Sure, most everyone knows the function and importance of a properly functioning water heater. However, were you aware that your Water Heater Temperature if not properly set can cost you big on your energy bill? Likewise, if  you set your Water Heater Temperature you could be short on hot water, or even worse.

In this post, we will examine and explain what Water Heater Temperature you will want to be at. We will detail the “when’s and why’s,” and in doing so, help you to conserve both hot water and money.

Is There a “Recommended” Temperature I Should Know Of?!?!


Being sure your temperature is not set too high can ensure little hands don’t get a burn.

Considering that your water heater accounts for just under twenty percent of your home’s energy, you should be familiar with Water Heater Temperature. If you are not, we will detail different factors you may not have thought of below.

One constant with Water Heater Temperature is it should not be set under 120 degrees. This not only ensures ample hot water but also prevents disease. Yes, disease, as stagnant water in a tank under 120 could grow bacteria. This could lead to a variety of illness issues, perhaps most dangerously, Legionella. Also, when at 120 degrees, you are low enough to eliminate scalding and stay efficient.

Factors to Consider for Water Heater Temperature Setting

Contrary to popular belief, the below recommendations have nothing to do with the type of plumbing that you have or materials your pipes are made from. Likewise, gas or electric does not play into our suggestions. Nor does your style, be it, a tankless or traditional style heater unit.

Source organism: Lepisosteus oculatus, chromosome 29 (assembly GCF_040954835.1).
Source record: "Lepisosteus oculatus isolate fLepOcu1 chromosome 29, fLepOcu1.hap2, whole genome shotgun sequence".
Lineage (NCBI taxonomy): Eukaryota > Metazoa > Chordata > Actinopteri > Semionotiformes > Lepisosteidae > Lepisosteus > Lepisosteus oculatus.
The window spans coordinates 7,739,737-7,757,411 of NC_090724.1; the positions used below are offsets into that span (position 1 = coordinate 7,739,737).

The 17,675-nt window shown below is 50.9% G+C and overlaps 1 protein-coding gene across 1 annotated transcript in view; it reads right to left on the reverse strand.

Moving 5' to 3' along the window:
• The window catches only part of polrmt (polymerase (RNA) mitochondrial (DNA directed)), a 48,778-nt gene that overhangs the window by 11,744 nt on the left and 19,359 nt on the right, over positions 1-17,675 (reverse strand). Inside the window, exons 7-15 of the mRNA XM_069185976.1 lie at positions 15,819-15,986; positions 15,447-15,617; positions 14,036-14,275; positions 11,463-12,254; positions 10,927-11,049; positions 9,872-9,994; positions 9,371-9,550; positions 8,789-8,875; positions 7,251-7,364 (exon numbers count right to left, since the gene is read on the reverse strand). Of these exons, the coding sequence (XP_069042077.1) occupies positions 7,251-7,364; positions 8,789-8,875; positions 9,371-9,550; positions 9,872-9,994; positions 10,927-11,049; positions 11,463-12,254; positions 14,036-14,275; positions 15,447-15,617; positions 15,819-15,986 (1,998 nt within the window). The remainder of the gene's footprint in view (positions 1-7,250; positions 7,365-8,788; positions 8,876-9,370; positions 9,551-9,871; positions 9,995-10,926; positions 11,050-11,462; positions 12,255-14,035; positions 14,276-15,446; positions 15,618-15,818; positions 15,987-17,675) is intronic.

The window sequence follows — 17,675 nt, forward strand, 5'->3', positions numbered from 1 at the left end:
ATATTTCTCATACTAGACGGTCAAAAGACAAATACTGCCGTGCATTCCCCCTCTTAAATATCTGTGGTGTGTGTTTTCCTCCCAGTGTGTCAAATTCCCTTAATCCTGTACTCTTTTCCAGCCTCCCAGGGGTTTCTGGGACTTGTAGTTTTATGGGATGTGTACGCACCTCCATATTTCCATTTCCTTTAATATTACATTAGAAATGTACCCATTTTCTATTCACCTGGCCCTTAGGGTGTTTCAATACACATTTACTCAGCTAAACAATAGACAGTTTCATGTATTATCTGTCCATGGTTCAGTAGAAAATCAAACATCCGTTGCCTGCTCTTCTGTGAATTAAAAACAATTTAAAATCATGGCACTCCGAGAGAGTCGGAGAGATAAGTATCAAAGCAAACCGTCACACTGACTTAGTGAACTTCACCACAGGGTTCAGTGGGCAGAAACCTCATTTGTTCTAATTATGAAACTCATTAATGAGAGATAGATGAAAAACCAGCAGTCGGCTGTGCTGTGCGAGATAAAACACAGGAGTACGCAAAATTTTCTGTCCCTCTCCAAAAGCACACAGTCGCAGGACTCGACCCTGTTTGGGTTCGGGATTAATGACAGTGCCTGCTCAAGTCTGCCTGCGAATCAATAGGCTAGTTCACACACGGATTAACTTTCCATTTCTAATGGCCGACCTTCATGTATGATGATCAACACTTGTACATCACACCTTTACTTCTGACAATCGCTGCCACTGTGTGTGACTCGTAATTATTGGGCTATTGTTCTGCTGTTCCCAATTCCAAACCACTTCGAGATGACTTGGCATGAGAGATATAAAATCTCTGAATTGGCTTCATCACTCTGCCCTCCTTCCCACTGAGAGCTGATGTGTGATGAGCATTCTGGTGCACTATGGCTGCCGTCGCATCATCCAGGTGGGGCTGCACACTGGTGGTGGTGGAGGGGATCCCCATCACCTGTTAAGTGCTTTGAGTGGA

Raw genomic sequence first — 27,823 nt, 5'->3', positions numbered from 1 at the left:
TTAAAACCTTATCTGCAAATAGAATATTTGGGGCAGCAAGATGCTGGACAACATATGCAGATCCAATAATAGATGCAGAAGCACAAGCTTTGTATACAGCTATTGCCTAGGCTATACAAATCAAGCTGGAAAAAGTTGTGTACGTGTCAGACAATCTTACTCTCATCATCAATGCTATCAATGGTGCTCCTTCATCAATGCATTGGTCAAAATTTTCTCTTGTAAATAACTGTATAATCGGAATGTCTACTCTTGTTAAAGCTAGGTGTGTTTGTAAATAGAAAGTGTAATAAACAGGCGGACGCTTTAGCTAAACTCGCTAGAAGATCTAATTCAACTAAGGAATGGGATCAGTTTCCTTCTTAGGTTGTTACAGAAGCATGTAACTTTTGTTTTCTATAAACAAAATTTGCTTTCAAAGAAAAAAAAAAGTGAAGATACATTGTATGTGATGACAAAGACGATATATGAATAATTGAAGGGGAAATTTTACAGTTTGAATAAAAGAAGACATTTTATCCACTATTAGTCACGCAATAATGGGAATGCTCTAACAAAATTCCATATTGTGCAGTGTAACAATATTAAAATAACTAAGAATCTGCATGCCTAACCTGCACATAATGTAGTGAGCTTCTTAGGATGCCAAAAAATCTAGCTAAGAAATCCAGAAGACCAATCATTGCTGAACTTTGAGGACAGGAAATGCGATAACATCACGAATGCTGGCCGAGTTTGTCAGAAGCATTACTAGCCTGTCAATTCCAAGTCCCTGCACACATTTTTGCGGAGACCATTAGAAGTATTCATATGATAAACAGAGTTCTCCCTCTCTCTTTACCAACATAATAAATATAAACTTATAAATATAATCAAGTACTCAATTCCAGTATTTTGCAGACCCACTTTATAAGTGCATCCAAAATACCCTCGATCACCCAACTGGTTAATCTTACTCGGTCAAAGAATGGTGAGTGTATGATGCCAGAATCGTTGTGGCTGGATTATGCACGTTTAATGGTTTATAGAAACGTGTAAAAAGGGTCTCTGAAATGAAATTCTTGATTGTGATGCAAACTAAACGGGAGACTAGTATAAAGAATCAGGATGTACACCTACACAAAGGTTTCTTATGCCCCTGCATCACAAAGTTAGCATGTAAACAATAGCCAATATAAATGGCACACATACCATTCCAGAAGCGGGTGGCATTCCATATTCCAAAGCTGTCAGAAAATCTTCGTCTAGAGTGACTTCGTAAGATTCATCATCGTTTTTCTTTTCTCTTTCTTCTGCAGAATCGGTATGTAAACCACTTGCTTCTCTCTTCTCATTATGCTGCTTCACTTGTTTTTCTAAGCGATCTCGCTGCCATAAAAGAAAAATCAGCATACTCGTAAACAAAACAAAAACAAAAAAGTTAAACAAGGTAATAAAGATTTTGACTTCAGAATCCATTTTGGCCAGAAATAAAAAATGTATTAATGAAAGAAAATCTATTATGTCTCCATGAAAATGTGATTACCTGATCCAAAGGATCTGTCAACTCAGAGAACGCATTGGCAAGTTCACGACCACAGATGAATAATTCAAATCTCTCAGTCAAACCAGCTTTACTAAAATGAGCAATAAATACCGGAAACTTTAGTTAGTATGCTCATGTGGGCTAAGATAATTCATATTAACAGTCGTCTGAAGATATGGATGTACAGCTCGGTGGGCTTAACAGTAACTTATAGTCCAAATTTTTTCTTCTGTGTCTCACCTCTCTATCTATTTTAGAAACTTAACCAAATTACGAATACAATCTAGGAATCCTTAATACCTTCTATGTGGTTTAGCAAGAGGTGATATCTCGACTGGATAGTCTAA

Different Temperatures and Why To Set Your Heater to Them or Why Not To

As noted, 120 degrees Fahrenheit is a temperature that will keep bacteria from growing and in many cases work just fine. However, there are reasons to set the temperature to numbers other than that as well.

Some of the specific temperature settings and reasons for these are below.

  • If you have a dishwasher at home without a “pre-heating” function. You will want to set Water Heater Temperature to 140 degrees
  • Likewise, if you have a weak immune system or respiratory disease, you also want the dial at 140 degrees
  • In a home with either elderly or very young occupants, it may be best to set the Water Heater Temperature to 120. At babycenter.com, it explains. “It takes just two seconds for a child to receive third-degree burns from water that is 150 degrees and five seconds if it is 140 degrees.” Many units leave a store set to these temperatures, so be careful.

Is There a Difference in Setting that Depends on the Number of People in a Household?

In short answer form, yes, this certainly can factor into your decision. Take for example a situation in which someone lives by themselves. Since the demand for hot water is less, these individuals may opt to keep the Water Heater Temperature down. On the contrary, those in a larger household, have a larger demand for a higher amount of hot water. In this situation, they may choose a slightly higher Water Heater Temperature.

Basically, to save on your energy costs through Water Heater Temperature settings, figure that every ten degrees less you set the water to will save 3-5 percent on your bill.

Poole’s Plumbing Can Answer Your Water Heater Temperature Questions

While this all seems a real easy process to read, we know sometimes things such as temperature selection can be more complicated. The number one name in Raleigh area water heater experts, Poole’s Plumbing will assist you with any further questions or work you need help with on yours. To contact us, visit our website at poolesplumbing.com.